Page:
To this end, we establish notions of observationally normalising programs, the well-defined programs, and an observational program equivalence in the presence of inductive-coinductive types and arbitrary recursive specifications. As it turns out, the characterisation of observationally normalising programs is itself an inductive-coinductive predicate. In contrast, the program equivalence is introduced through a modal logic and turns out to be purely coinductive. Given such a program equivalence, we have to ask whether it is well-motivated. An important property of the equivalence is that is allows us to construct 2-categories of types and terms, in which equality captures computations, while 2-cells represent program equivalences. In particular, least fixed point types and greatest fixed point types carry, respectively, pseudo-initial algebras and pseudo-final coalgebras in these 2-categories.
Even though the 2-category theoretical results give us some principles to reason about programs, these principles are not always the most convenient ones to work with. For this reason, we develop in the next step more convenient reasoning techniques: a bisimulation proof method, a syntactic first-order logic that is itself recursive, and an algorithm that operates on fragments of the programming languages. The bisimulation proof method can be enhanced by using so-called up-to techniques, which we demonstrate by showing that the substream relation is transitive. In particular, we use an up-to technique that allows us to use induction inside a bisimulation proof.
This setup becomes, unfortunately, rather complex because implementing induction as up-to technique forces a stratification of a mixed inductive-coinductive proof into a coinduction and two inductions. What is worse, the induction proofs must be proven independently of the coinduction, which makes finding the correct induction hypothesis a highly non-trivial task. To overcome such problems, we construe a recursive logic, in which inductive and coinductive proofs are incrementally constructed together. Recursion in proofs of this logic is thereby controlled through the so-called later modality. This modality allows us to ensure the correctness of a proof through each proof rule separately, which makes both proof checking and the soundness proof easy to implement.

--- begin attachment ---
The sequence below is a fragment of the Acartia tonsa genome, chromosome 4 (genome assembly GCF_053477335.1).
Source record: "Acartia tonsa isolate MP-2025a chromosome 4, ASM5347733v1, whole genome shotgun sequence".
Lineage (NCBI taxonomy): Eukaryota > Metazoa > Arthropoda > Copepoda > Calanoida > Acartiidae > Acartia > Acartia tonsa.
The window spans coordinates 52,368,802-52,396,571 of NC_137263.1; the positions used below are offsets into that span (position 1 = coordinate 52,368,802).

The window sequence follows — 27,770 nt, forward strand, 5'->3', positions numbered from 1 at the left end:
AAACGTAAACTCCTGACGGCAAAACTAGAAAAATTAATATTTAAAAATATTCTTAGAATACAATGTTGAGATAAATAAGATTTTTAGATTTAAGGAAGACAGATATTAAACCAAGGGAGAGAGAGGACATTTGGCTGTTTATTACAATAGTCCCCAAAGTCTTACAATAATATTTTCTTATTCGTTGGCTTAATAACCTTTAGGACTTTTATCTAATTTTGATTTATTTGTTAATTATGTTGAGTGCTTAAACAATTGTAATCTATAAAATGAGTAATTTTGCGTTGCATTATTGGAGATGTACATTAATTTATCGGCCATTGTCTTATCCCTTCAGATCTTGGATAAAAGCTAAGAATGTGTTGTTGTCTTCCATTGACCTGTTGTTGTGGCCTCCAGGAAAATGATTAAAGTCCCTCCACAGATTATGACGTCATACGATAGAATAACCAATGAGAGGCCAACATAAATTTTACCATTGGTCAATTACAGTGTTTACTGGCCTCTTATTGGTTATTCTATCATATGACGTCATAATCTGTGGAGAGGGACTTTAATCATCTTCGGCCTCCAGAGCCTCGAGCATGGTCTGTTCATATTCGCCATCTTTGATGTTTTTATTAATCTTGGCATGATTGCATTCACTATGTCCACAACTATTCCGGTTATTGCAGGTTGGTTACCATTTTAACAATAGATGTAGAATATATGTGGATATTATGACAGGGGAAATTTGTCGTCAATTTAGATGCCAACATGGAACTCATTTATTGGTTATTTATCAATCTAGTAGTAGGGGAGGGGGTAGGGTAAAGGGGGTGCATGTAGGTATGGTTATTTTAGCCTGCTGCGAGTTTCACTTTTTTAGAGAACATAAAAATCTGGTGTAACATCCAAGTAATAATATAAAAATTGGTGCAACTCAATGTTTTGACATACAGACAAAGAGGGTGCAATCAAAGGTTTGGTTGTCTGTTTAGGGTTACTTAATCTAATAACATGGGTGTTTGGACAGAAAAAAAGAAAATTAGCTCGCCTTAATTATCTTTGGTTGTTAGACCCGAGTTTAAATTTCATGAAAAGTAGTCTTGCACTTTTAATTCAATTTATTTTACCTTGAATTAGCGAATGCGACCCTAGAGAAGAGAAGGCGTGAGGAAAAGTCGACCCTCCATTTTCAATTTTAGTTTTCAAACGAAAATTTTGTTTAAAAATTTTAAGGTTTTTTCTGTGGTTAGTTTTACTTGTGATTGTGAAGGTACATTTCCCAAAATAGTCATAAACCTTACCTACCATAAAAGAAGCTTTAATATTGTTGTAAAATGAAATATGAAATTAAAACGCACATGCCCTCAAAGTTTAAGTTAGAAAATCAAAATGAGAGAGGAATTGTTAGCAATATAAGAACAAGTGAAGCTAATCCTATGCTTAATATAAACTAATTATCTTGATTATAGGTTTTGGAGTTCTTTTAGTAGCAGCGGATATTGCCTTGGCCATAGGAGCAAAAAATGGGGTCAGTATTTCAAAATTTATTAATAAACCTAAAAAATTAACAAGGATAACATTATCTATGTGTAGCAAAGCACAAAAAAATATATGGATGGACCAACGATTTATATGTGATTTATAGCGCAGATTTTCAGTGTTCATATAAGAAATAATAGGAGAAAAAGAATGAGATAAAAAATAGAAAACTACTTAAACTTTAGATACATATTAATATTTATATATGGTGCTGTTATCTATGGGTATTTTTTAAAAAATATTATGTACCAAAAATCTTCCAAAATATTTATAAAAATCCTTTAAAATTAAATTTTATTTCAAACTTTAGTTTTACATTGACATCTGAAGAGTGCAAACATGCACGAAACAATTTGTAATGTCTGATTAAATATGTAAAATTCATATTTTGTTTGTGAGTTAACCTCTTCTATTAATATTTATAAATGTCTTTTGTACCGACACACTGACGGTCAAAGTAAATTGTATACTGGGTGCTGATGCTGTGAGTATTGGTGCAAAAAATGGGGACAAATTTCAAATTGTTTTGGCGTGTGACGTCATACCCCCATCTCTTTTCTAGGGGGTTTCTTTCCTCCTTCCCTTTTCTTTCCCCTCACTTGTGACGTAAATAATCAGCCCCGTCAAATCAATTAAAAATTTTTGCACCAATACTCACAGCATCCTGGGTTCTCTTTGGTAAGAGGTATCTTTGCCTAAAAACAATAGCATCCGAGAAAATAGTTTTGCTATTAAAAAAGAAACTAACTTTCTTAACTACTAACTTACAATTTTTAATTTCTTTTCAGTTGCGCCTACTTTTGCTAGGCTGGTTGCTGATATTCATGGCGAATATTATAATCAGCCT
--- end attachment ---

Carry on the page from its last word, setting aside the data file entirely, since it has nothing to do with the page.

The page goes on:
Up to this point, the thesis is about programming with simple types, and reasoning about a very specific inductive-coinductive predicate (observational normalisation) and a very specific coinductive relation (observational equivalence). Both are defined in naive set theory, which means that neither are given in a principled manner nor that proofs about them can be directly formally expressed. This clearly violates our aims and is what caused us to invent, for example, a new logic from scratch. The remainder of the thesis deals with this issue in that we develop a category theoretic and a type theoretic approach that allow us to formally express results about simple inductive-coinductive types, and inductive-coinductive predicates and relations. It turns out that inductive-coinductive predicates and relations are best expressed as certain dialgebras in fibrations. This approach subsumes simple types and general dependent types. What is more, we are able to define a class of strictly positive dependent types and reduce them to initial algebras and final coalgebras of polynomial functors. This reduction to minimal requirement allows us to interpret dependent types in well-studied models. The category theoretical approach to dependent types is concluded by an analysis of the logical principles that are available in a fibration that is closed under strictly positive dependent types.
Following the guiding principles of the category theoretical development, we construct also a (syntactic) dependent type theory. This results in a small type theory that is merely based on inductive-coinductive dependent types, yet it admits all basic logical operators like conjunction, implication, quantification etc. Since this type theory is built on iteration and coiteration principles, we are able to show that all terms in that theory are strongly normalising. The thesis is concluded by giving a general induction principle for this type theory and an elaborate example of inductive-coinductive reasoning in Agda.